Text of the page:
Edited by hadrosauridae
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"There is no shortage of fossils. There is only a shortage of paleontologists to study them." - Larry Martin

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Thank you, that’s very good advice! I’ll move forward with care and continue to ask questions. Btw I really appreciate the wealth of information on this forum and I’m doing my best to do my homework so as not to do anything irreversible.

 

You absolutely read my mind about the prep work. I found it really strange too.

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5 hours ago, TriVeratops said:

Thank you, that’s very good advice! I’ll move forward with care and continue to ask questions. Btw I really appreciate the wealth of information on this forum and I’m doing my best to do my homework so as not to do anything irreversible.

 

You absolutely read my mind about the prep work. I found it really strange too.

 

One more tip, dissolve your butvar in denatured alcohol instead of acetone.  All those small pieces you want to consolidate are likely attached with a superglue.  Using an acetone based consolidant could cause those parts to fall apart.

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"There is no shortage of fossils. There is only a shortage of paleontologists to study them." - Larry Martin

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1 hour ago, hadrosauridae said:

 

One more tip, dissolve your butvar in denatured alcohol instead of acetone.  All those small pieces you want to consolidate are likely attached with a superglue.  Using an acetone based consolidant could cause those parts to fall apart.

 

yikes, that’s good to know! Will do.

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I agree with everything @hadrosauridaesaid and would also suggest you get some paleobond or other epoxy putty and fill in the cracks as that will go a long way for future stability. Lovely fossil and I'd love to see more pictures of it when you finish your prep. Good luck!

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1 hour ago, Alex S. said:

I agree with everything @hadrosauridaesaid and would also suggest you get some paleobond or other epoxy putty and fill in the cracks as that will go a long way for future stability. Lovely fossil and I'd love to see more pictures of it when you finish your prep. Good luck!

 

Good suggestion, that would also allow me to retouch some of the more messy areas of gap fill from the previous restoration.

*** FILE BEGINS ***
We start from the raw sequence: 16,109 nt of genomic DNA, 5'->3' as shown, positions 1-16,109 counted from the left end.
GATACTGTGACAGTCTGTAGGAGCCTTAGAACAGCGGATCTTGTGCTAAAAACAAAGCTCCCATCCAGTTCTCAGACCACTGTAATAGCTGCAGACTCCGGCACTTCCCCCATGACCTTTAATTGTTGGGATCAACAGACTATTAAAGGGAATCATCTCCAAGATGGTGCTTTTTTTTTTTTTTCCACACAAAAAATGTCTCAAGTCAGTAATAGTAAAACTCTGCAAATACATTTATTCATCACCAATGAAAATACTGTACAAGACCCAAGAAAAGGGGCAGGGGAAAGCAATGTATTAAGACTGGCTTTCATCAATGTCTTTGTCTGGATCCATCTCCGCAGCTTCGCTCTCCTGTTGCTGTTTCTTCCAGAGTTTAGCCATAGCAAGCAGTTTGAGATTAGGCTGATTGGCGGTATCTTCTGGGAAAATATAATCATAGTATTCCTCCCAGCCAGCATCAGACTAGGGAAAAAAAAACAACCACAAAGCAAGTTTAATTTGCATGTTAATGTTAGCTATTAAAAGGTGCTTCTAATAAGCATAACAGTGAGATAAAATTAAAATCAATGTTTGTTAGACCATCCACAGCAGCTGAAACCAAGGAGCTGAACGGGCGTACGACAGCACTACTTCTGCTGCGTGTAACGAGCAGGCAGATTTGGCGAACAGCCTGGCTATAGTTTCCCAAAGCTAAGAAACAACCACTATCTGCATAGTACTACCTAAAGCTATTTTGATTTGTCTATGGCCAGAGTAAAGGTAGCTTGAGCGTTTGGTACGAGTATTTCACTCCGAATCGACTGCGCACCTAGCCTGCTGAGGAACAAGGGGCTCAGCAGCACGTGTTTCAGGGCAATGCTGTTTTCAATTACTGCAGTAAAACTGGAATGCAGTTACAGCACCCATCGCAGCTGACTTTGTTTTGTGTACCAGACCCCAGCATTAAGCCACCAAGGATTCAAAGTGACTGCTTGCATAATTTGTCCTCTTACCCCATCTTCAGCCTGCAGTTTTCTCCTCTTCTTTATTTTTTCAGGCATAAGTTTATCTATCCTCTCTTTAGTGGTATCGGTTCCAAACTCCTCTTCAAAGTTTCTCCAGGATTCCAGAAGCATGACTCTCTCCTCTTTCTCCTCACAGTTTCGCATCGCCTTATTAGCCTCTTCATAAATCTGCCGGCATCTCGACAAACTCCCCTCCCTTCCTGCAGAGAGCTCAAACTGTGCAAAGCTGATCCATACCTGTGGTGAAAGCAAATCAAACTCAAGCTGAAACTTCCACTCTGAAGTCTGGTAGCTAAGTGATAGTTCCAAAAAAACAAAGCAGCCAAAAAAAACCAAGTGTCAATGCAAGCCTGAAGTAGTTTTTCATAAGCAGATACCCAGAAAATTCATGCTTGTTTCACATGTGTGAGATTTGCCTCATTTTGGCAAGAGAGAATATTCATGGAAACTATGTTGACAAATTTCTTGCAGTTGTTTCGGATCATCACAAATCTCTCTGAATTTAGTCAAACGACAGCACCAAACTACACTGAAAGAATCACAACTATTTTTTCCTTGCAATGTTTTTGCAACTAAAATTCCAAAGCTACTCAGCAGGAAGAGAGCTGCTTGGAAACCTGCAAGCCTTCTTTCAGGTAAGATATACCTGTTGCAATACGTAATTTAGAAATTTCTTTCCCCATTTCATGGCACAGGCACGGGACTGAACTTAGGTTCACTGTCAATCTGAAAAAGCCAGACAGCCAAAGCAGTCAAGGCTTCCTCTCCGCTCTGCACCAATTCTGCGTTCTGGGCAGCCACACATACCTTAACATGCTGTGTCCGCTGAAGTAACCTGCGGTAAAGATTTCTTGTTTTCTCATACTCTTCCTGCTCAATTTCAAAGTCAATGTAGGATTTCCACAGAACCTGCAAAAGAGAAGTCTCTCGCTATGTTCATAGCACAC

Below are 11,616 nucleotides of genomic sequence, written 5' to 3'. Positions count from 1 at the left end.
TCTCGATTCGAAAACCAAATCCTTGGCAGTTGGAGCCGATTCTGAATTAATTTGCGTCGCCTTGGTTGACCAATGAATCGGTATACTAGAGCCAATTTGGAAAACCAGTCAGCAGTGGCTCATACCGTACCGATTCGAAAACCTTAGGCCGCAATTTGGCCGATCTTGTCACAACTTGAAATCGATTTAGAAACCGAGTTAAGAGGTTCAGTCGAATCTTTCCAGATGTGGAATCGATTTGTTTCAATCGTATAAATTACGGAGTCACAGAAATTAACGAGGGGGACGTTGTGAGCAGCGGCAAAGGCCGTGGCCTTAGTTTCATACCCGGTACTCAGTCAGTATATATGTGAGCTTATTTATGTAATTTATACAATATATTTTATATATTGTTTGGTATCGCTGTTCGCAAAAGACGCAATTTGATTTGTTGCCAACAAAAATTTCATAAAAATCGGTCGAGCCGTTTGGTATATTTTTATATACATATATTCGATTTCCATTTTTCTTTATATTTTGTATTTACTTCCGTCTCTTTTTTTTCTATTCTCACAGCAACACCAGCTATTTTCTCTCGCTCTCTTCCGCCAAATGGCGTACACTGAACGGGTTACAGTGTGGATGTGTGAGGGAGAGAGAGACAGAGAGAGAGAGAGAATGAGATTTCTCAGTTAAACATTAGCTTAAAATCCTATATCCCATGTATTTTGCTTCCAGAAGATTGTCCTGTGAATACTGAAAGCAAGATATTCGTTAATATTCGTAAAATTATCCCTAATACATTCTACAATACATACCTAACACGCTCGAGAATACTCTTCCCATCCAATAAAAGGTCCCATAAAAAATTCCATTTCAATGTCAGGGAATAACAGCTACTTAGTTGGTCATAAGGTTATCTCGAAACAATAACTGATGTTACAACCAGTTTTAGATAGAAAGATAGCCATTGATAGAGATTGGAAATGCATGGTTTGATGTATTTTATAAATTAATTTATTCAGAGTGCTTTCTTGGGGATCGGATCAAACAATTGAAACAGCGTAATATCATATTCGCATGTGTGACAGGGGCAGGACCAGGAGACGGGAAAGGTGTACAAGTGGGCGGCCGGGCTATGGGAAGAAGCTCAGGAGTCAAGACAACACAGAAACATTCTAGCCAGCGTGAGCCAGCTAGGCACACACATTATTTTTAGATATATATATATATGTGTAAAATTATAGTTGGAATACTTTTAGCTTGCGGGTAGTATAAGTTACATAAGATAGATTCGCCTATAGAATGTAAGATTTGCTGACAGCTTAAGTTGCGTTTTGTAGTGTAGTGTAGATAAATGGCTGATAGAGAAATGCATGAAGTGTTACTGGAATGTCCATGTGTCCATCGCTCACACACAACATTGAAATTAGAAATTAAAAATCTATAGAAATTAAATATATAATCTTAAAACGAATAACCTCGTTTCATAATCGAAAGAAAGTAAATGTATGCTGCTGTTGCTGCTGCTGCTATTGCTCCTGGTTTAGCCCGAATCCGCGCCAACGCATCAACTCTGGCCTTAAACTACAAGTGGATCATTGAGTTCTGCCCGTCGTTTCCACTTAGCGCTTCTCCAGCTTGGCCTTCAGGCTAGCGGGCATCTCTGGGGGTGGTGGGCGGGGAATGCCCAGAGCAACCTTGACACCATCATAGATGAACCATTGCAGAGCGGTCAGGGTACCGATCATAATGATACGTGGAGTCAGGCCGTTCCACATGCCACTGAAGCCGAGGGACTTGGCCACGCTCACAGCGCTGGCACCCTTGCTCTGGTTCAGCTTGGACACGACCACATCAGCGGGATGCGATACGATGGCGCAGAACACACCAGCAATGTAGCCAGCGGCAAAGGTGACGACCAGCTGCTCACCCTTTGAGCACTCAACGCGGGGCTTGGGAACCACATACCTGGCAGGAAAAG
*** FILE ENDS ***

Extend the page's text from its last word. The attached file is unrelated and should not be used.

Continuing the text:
I’m also thinking about maybe (later on, after I’ve done the simpler things) restoring the distal end with something like Paleosculp. It looks like very little additional material would be needed, and I feel like this would further strengthen the crumbling pieces. To do that I would need to find some really good visual reference of undamaged edmontosaurus scapulas…there are lots of photos online, but I haven’t found any that focus in on a scapula from all angles. 

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Yeah thats one of the problems with reconstruction. Clear, detailed photos of individual bones from a specific species can be very difficult to find. You'll want to go ahead and get some paleosculp now.  Thats what you should use for the gap fill in all those little breaks.  Choice of color is kind of and personal option, but grey can be nice because 1) it doesnt try to hide that there was missing bone  2) the contrast of real and remodelled can be nice aesthetic.  3) your specimen apparent already had grey epoxy used, so continuing with that would keep uniformity.    My personal choice is color matching for the small crack fills and grey for modelling the missing bone.  But again, theres not really a wrong or right.

 

The best way to fill those tiny cracks is to take a tiny ball of epoxy and roll it out into tiny "strings" and stuff those into the cracks. Use a small scraper tool, or plastic card to remove the excess above the surface, then a damp cloth to remove any residue on the surface.  

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"There is no shortage of fossils. There is only a shortage of paleontologists to study them." - Larry Martin

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Butvar ordered. Got some acetone at the hardware store. Already have denatured alcohol and superglue gel.